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NIDA Responds to Escalating Prescription Drug Abuse

NIDA Responds to Escalating Prescription Drug Abuse

Psychiatric Times July 2005 Vol. XXII
Issue 8

Alarmed by escalating abuse of prescription drugs during the past five years, the National Institute on Drug Abuse (NIDA) is intensifying its research in two areas--understanding mechanisms that underlie the reinforcing, addictive and toxic properties of the drugs and developing medications with less abuse potential.

Marijuana is the number one illegal drug of abuse in the United States; in second place is the nonmedical use of prescription medications such as pain relievers, tranquilizers, stimulants and sedatives, said NIDA director Nora D. Volkow, M.D., at a recent National Institutes of Health lecture (Volkow, 2004).

"[We] need to explore why it is that we are observing such a high abuse of these medications, and how can we prevent the abuse," she said.

According to newly released findings from the 2003 National Survey on Drug Use and Health, an estimated 6.3 million people (2.7% of the population aged 12 or older) currently use psychotherapeutic drugs nonmedically. An estimated 4.7 million use pain relievers, 1.8 million use tranquilizers, 1.2 million use stimulants and 0.3 million use sedatives (Substance Abuse and Mental Health Services Administration [SAMHSA], 2004).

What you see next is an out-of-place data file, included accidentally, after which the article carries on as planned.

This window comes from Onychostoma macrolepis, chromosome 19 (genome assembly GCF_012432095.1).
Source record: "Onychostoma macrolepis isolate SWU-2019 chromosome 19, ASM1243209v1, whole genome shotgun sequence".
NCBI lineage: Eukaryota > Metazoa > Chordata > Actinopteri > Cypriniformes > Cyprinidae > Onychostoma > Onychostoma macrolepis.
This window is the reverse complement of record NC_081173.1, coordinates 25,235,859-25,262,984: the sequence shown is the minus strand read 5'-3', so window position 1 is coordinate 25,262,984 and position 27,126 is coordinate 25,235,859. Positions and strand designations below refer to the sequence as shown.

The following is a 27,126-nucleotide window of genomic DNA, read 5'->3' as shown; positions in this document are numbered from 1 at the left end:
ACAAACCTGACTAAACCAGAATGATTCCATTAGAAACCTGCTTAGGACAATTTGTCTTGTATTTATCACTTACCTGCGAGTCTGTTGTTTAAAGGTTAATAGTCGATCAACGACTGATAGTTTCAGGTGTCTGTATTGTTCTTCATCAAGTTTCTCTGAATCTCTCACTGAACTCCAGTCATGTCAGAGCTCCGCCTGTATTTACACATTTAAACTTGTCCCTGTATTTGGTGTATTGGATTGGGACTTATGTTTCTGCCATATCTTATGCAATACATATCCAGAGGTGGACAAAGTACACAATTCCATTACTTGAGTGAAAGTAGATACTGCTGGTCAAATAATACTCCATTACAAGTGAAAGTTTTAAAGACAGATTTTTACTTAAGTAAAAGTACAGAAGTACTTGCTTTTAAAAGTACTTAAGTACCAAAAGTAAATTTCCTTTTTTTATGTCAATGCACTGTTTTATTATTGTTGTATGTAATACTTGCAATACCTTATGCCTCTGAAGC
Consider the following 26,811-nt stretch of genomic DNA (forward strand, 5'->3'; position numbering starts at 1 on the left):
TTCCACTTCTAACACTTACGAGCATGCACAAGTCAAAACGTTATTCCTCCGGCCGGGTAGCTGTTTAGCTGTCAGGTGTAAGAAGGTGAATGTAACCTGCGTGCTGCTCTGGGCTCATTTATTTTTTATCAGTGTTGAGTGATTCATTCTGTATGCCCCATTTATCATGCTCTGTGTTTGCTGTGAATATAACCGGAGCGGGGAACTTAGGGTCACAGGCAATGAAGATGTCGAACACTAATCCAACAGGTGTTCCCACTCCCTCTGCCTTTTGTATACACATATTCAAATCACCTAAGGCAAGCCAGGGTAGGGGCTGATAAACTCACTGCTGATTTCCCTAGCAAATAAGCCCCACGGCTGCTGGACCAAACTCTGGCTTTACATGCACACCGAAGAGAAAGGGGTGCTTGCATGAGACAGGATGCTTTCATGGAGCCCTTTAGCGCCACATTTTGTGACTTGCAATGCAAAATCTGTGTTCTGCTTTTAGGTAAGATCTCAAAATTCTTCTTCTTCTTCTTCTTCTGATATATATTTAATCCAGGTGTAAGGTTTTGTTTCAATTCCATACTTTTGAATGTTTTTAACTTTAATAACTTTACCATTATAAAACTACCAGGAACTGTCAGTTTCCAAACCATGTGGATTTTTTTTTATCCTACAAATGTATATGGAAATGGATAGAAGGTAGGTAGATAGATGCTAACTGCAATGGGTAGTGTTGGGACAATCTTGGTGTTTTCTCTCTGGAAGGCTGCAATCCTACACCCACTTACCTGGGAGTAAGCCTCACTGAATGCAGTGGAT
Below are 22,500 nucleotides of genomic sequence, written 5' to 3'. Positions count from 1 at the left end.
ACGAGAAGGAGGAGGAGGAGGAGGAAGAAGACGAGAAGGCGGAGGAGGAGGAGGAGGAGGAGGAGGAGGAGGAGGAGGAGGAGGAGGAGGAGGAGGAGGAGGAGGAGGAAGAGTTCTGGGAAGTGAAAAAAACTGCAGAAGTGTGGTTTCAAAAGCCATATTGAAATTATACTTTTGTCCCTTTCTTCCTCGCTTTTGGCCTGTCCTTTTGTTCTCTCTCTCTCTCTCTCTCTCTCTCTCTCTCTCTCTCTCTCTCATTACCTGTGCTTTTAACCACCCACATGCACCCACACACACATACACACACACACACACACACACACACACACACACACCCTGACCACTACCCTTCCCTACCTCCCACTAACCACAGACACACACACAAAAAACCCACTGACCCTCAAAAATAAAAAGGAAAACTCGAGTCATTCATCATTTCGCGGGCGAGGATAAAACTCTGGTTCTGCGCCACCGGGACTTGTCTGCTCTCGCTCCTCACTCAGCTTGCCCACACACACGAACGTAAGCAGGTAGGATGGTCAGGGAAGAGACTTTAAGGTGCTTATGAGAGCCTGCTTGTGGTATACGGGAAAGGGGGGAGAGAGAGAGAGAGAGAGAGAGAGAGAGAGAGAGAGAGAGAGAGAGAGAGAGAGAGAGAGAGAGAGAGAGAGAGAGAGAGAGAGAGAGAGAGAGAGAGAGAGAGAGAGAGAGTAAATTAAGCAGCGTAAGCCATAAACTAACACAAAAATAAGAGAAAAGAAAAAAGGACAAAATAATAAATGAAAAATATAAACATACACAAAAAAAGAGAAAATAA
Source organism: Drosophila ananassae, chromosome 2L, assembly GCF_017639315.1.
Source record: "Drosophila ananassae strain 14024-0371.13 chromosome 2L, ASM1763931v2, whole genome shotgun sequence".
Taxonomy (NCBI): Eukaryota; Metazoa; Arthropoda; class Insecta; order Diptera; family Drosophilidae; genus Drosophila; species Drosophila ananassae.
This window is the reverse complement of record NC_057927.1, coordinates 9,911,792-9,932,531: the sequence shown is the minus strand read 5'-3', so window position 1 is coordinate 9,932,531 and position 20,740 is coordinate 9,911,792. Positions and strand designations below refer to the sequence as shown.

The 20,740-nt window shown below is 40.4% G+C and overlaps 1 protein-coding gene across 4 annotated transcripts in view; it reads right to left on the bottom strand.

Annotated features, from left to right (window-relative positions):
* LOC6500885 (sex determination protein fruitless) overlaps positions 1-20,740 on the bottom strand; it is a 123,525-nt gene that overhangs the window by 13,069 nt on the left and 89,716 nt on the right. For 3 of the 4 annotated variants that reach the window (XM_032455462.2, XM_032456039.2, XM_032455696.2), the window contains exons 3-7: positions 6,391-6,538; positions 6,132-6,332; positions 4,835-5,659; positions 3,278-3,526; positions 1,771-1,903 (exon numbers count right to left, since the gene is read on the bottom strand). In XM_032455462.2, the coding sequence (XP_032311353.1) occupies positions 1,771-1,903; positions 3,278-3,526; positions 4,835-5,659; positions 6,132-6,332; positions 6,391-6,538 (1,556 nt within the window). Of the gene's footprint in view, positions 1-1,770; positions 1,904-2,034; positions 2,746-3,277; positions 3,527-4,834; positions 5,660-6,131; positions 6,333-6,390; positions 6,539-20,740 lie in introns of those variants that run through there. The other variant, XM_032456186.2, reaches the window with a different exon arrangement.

Particularly worrisome for NIDA is the dramatic increase in the use of opioid painkillers.

"From 1995 until now, [there has been] almost a threefold increase in the abuse of these substances," Volkow said. The steep increase is especially unsettling, because there has been a decrease in abuse of most illegal drugs during the past few years.

National Survey on Drug Use and Health researchers recently stated that the number of Americans aged 12 or older who reported having ever taken a prescription pain medication for recreational use rose from 29.6 million in 2002 to 31.2 million in 2003. Pain relievers with statistically significant increases in lifetime use included such hydrocodone-combination products as Vicodin, Lortab or Lorcet (from 13.1 million to 15.7 million); such oxycodone-combination products as Percocet, Percodan or Tylox (from 9.7 million to 10.8 million); hydrocodone (from 4.5 million to 5.7 million); the oxycodone product OxyContin (from 1.9 million to 2.8 million); methadone (from 0.9 million to 1.2 million); and tramadol (Ultram) (from 52,000 to 186,000) (SAMHSA, 2004).

The 2003 Monitoring the Future Survey--a survey that assesses the extent and perceptions of drug use among 8th, 10th and 12th grade students nationwide--revealed that 10.5% of high school seniors had used Vicodin for recreational use during the past year and 4.5% had used OxyContin (NIDA, 2004).


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